Journal Jottings, May 2019

By Diane L. Richard, NCGS Journal Editor, journaleditor@ncgenealogy.org

NCGS Journal Supplements

We hope you enjoyed and found value in the January-February-March 2019 edition of the NCGS Journal, which was subtitled “Celebrating Late 19th and Early 20th Century Women.” There was more material created for this edition of the Journal than could be accommodated in the physical print version (and identical digital version). This material can be found on the website under Publications>NCGS Journal>NCGS Journal Supplements. Members who are logged into the website will find four supplementary documents that continue from the published articles.

We are currently working on the April-May-June 2019 edition, which focuses on epidemics, physicians, nurses, and more as related to understanding eighteenth through twentieth century health and health care. Supplementary material will also be created for this issue and will be available as described above.

Ginger Mann (1943-2019)

I am saddened to report the death of Ginger Mann. Last fall Ginger received an award from NCGS for her invaluable contributions to the Journal. She was a volunteer extraordinaire in that if I asked her to work on something, even if she didn’t like that type of document or record, she would always do it. The first couple of years of the Journal owe their timeliness and success to her efforts. I will miss working with Ginger. She had an infectious humor and loved doing what she could to help other genealogists. You can read her obituary here: https://www.legacy.com/obituaries/heraldsun/obituary.aspx?pid=191442942.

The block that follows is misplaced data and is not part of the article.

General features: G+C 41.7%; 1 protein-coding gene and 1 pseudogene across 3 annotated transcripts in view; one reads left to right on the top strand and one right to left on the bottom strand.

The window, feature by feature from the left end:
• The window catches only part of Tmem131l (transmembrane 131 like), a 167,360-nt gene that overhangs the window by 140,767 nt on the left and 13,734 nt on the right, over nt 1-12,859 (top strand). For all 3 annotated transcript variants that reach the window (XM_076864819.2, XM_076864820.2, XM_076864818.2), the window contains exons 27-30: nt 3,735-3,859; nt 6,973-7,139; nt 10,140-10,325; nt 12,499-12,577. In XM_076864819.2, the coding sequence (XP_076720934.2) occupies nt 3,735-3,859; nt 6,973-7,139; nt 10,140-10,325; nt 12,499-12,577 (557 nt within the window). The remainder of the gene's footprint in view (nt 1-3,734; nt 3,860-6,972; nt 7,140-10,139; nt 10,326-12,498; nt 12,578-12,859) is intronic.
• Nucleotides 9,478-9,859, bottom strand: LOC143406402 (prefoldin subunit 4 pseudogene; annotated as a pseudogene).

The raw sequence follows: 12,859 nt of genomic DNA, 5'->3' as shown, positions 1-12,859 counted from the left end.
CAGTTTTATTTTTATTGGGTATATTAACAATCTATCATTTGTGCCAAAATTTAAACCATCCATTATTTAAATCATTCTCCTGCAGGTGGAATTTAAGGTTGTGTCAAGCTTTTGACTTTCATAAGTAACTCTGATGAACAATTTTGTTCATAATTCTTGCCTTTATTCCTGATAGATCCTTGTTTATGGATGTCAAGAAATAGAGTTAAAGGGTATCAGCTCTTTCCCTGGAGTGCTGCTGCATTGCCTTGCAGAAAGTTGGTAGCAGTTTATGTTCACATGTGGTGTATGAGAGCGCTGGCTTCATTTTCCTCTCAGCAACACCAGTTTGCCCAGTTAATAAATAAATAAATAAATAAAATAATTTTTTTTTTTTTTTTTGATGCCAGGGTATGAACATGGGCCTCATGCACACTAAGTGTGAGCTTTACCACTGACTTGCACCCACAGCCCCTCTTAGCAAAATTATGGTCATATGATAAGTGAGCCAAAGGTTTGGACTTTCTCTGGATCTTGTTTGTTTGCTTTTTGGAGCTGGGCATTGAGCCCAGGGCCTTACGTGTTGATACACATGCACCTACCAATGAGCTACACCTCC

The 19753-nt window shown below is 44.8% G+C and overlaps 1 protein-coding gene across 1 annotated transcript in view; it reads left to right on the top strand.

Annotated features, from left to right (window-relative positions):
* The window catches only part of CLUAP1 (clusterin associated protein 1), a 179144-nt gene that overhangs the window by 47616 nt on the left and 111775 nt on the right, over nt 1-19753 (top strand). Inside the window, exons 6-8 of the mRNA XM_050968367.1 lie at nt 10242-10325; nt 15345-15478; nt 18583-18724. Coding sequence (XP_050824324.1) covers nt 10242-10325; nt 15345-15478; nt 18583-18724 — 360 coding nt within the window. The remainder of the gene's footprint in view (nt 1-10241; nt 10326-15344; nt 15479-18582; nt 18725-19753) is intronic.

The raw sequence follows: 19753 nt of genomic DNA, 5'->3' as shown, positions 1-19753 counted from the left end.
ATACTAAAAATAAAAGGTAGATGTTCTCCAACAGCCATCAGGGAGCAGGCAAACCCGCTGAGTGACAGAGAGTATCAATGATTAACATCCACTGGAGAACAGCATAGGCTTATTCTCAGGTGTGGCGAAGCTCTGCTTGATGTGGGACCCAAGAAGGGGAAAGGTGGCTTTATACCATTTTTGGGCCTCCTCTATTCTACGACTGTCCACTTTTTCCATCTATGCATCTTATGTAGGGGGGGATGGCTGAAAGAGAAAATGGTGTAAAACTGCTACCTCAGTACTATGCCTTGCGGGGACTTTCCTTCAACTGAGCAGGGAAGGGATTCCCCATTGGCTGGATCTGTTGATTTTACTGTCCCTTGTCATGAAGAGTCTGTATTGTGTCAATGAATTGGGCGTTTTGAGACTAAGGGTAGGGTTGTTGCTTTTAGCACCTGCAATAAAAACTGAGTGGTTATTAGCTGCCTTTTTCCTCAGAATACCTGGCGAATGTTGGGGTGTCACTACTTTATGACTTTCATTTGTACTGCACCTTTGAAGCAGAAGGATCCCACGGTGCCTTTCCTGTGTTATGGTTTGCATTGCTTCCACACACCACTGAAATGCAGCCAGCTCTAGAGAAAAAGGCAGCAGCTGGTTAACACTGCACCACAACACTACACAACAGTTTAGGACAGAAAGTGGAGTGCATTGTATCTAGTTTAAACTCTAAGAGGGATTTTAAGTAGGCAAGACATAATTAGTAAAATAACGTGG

Planned Special Edition (October-November-December 2019) on Tolls, Toll Roads, and Related Topics

Piedmont Toll Bridge photo

The 2019 fall edition of the Journal will focus on tolls. This has proven to be a particularly tricky subject with regards to finding documentation. We know from the records of the General Assembly that there were toll roads, plank roads, toll bridges, toll ferries, and much more. Yet, only a few records of these companies and the tolls they collected have been identified. Wouldn’t it be neat to learn how your ancestor got from point A to point B and whether tolls were involved? With some perseverance, we have identified, located, and abstracted a few records documenting some tolls collected in North Carolina

Stories about North Carolinians who operated toll roads, ferries, etc., are welcome. Or, if you have seventeenth- through nineteenth-century ancestors who regularly paid tolls as they traveled, tell us their tale. All submissions will be considered

As always, if you have materials relevant to this planned issue, or are interested in helping transcribe materials collected in anticipation of this special issue, please email Diane at journaleditor@ncgenealogy.org.

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Thanks again to all who have helped and to those who will volunteer in the future. It does take a village to create a journal. As always, I can be reached at journaleditor@ncgenealogy.org to answer your questions, and to receive your submissions and suggestions.

Go Journal Team!

You may also view a printer-friendly pdf version of the May 2019 Journal Jottings.

(Image source: “Piedmont Toll Bridge, near Salisbury, N.C.” in Durwood Barbour Collection of North Carolina Postcards (P077), North Carolina Collection Photographic Archives, Wilson Library, UNC-Chapel Hill, licensed under Creative Commons CC0 1.0, Public Domain.)